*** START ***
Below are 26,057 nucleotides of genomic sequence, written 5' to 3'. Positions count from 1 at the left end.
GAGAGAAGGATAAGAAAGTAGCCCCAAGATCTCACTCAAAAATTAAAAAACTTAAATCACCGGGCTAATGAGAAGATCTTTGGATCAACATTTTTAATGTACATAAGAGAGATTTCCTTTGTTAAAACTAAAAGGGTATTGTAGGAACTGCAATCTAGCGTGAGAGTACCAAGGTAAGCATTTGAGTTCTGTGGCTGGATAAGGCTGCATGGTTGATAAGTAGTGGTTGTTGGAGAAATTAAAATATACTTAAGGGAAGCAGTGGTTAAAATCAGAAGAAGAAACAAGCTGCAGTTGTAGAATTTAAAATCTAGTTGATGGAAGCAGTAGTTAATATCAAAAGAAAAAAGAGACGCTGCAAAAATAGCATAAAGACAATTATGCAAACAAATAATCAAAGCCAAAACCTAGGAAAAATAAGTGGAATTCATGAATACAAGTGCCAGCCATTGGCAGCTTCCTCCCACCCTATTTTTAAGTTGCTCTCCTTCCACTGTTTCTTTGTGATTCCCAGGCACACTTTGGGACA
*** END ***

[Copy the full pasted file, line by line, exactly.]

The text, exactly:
Below are 26,057 nucleotides of genomic sequence, written 5' to 3'. Positions count from 1 at the left end.
GAGAGAAGGATAAGAAAGTAGCCCCAAGATCTCACTCAAAAATTAAAAAACTTAAATCACCGGGCTAATGAGAAGATCTTTGGATCAACATTTTTAATGTACATAAGAGAGATTTCCTTTGTTAAAACTAAAAGGGTATTGTAGGAACTGCAATCTAGCGTGAGAGTACCAAGGTAAGCATTTGAGTTCTGTGGCTGGATAAGGCTGCATGGTTGATAAGTAGTGGTTGTTGGAGAAATTAAAATATACTTAAGGGAAGCAGTGGTTAAAATCAGAAGAAGAAACAAGCTGCAGTTGTAGAATTTAAAATCTAGTTGATGGAAGCAGTAGTTAATATCAAAAGAAAAAAGAGACGCTGCAAAAATAGCATAAAGACAATTATGCAAACAAATAATCAAAGCCAAAACCTAGGAAAAATAAGTGGAATTCATGAATACAAGTGCCAGCCATTGGCAGCTTCCTCCCACCCTATTTTTAAGTTGCTCTCCTTCCACTGTTTCTTTGTGATTCCCAGGCACACTTTGGGACA